Invoice factoring can be a extremely shrewd way to obtain reoccurring capital for your growing small to medium sized business. Fast, effective and accessible, factoring receivables enables firms in a range of industries to have regular access to business working capital. These industries commonly include companies from: freight, transportation and trucking to technology, telecom and business services, and so much more.
Though there are many advantages of factoring your accounts receivables such as: ease of use, no credit check required and fast funding. It does require a bit of a ramp up in terms of understanding how it all works. Learning some of the terms, procedures, and processes associated with factoring receivables, for instance, is one of the biggest challenges.
What Is invoice factoring exactly? A quick recap:
Factoring accounts receivables is an alternative financing method that enables a business to get capital by collecting on its invoices in a few days instead of a month. By selling your invoices to the factoring company, you get to collect on the invoice value without waiting for customer payment to arrive some 30-days later. The factoring company charges a fee for this processing and collects on the invoice from the client during the customary payment timeline (usually 30-days).
How risk level applies to obtaining commercial financing
Factoring is different from a loan in that it relies on the credit score of the customer rather than the applicant to determine creditworthiness. This is an alternative option to traditional banking and business loans. When loans are issued, the bank underwrites the loan and the applicant; this is a lower risk determination. When invoice factoring is issued, the company assesses and runs a credit check on the customer rather than the applicant. For this reason it is a higher risk endeavor than the traditional banking underwriting process.
Learning about risk can help you learn more about alternative versus traditional commercial financing options. The higher the risk the more you have to pay for alternative funding services. This is why invoice factoring is typically more expensive than bank loans.
Two different risk levels associated with factoring invoices
Factoring itself has two different options: recourse and non-recourse. Each selection has different risks and different costs. It is important to understand these two methods before entering into a commercial financing agreement. Let’s go over these two options:
- Recourse financing, the lower risk option, occurs when the factoring company divides the risk of client non-payment with your company. If your client fails to pay the invoice as agreed, you are responsible for repaying the full invoice value back to the factoring company. In this way, you are also responsible for performing the tasks and activities necessary for collecting the invoice from the customer.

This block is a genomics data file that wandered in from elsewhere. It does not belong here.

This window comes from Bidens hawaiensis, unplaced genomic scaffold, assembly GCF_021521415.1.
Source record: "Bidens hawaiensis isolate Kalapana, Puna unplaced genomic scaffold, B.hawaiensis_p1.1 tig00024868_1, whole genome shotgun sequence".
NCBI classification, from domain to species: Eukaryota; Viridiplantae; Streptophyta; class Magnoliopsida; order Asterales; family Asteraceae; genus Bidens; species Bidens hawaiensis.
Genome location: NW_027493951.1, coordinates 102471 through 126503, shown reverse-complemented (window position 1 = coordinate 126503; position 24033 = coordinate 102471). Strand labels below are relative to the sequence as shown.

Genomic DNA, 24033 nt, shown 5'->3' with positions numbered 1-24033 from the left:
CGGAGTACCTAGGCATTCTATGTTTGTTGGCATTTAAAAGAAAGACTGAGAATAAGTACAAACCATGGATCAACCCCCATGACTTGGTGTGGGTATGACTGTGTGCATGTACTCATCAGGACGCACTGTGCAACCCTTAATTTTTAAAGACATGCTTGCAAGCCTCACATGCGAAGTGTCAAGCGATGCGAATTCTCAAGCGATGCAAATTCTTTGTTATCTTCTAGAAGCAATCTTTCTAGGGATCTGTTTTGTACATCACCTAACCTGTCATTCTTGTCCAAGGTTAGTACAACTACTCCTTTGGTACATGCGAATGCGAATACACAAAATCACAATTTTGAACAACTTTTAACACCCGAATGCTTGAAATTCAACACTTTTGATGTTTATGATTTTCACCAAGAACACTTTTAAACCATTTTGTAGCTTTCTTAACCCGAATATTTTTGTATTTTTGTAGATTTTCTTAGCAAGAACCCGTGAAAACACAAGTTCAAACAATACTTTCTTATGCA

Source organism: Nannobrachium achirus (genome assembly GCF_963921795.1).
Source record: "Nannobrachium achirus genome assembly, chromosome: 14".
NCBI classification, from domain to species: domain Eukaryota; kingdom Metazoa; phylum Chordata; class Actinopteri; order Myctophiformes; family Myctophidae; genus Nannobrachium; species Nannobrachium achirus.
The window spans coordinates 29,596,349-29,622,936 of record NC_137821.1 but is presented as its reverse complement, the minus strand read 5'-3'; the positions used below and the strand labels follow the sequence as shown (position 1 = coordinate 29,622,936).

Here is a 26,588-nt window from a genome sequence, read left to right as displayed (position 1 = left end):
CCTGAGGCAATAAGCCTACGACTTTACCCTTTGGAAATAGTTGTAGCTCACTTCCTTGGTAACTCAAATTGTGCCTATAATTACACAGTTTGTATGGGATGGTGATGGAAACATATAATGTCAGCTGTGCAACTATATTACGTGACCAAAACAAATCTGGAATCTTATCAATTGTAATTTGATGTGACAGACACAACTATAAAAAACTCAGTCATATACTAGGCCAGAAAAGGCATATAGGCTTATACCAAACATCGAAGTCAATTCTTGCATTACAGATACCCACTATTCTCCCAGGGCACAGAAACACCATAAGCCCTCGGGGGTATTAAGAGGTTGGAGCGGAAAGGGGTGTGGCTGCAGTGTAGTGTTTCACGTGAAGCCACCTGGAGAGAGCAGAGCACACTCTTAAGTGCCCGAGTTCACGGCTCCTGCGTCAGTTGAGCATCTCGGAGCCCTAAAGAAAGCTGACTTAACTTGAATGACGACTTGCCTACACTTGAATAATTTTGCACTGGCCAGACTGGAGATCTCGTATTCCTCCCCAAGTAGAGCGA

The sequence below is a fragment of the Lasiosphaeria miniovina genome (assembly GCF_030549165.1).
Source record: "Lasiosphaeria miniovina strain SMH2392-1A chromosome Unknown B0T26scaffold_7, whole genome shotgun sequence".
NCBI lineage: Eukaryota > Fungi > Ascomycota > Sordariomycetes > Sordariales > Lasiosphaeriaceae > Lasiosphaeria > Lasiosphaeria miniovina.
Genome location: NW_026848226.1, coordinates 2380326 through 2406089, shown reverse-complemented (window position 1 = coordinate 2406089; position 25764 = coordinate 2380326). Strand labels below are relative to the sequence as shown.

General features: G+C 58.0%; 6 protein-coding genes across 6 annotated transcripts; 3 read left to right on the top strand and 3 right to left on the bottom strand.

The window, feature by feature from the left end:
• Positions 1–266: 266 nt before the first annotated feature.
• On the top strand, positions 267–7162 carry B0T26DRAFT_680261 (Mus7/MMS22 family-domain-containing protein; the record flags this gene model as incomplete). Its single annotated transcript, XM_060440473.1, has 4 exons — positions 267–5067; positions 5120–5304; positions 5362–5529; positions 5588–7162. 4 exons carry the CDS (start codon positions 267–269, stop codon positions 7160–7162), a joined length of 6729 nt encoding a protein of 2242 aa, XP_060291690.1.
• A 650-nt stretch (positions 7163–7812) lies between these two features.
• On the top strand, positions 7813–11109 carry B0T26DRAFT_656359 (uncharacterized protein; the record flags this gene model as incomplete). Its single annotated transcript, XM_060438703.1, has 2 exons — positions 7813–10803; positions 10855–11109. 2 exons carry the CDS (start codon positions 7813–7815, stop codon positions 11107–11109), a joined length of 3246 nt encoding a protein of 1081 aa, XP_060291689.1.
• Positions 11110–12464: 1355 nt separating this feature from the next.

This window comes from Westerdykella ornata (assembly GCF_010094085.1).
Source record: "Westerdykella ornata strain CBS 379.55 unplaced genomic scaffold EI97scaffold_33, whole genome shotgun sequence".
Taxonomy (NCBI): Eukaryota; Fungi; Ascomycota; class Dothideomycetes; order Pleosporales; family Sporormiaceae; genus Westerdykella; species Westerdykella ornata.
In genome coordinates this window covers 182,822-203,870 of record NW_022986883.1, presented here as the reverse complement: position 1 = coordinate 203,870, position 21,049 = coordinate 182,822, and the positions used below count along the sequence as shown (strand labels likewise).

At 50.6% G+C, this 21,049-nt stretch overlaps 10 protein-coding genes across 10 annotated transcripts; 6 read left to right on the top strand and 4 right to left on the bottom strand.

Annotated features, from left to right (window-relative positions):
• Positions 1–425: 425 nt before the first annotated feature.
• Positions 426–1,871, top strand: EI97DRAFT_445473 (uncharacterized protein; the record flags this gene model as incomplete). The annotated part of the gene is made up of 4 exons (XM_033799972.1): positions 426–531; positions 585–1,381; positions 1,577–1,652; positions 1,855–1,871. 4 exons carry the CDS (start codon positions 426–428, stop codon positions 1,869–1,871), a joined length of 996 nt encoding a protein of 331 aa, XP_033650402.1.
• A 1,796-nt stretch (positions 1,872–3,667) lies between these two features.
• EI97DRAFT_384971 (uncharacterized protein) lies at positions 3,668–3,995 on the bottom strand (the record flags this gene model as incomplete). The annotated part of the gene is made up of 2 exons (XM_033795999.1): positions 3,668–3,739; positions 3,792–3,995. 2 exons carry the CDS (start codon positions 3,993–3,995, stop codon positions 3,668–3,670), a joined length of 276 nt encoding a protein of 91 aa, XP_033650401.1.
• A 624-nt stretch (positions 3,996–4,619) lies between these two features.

- Non-recourse factoring, the higher risk option, is when the factor pays you the majority of the value of the invoice and lets you keep it even when the client fails to pay on the invoice. In other words, even if your customer never pays the invoice for the goods or services you have already provided, the factoring company will still pay you 70-80% of the invoice value. Essentially, the invoice factoring company will take all the risk and absorb the loss for you .
Pros & cons of recourse and non-recourse financing:
There are advantages and disadvantages to recourse and non-recourse options so it is best to learn about both before deciding which one is best for your business.
- The primary drawback with recourse factoring is risk of customer non-payment. So if your customer fails to pay the invoice, you have to pay back the money you collected from the invoice factoring company AND take whatever action is necessary to collect payment from your customer. This puts you right back where you started or possibly in a worse position.
- The positive aspect of recourse factoring is that if you have a long-term client that has never missed payment and you have complete trust in them, you can save some money by choosing a company that offers the recourse factoring option.
- The downside of non-recourse factoring is that it is a bit more costly than recourse generally speaking. Yet if you have a new client who hasn’t established a solid payment record with you or you just don’t want to deal with the hassle and aggravation of having to repay a collected payment, non-recourse factoring might be a better fit for your business.
- Many companies that process several large-dollar value invoices per month tend to prefer factoring without recourse for its added convenience and peace of mind. Moreover, many firms in trucking, freight and transportation prefer non-recourse financing because the industry has a large number of startups and small shops and is thus at greater risk for nonpayment.
Other differences between non-recourse & recourse funding
It is worth mentioning that many new or less established factoring companies opt to provide recourse factoring because it is lower risk than non-recourse financing. Factoring with recourse simply requires less financial depth or capacity than non-recourse factoring. Many large, multi-million dollar firms that provide factoring and other commercial financing services are non-recourse factoring. Moreover, it is the mostly commonly offered variety of factoring.
Now that you know the main differences between recourse and non-recourse financing, you can best decide which to use for your business. Don’t be afraid to search around and ask specific questions about rates and processes for non-recourse and recourse financing. Typically, the better, more established companies will have zero issues providing details on the services they offer.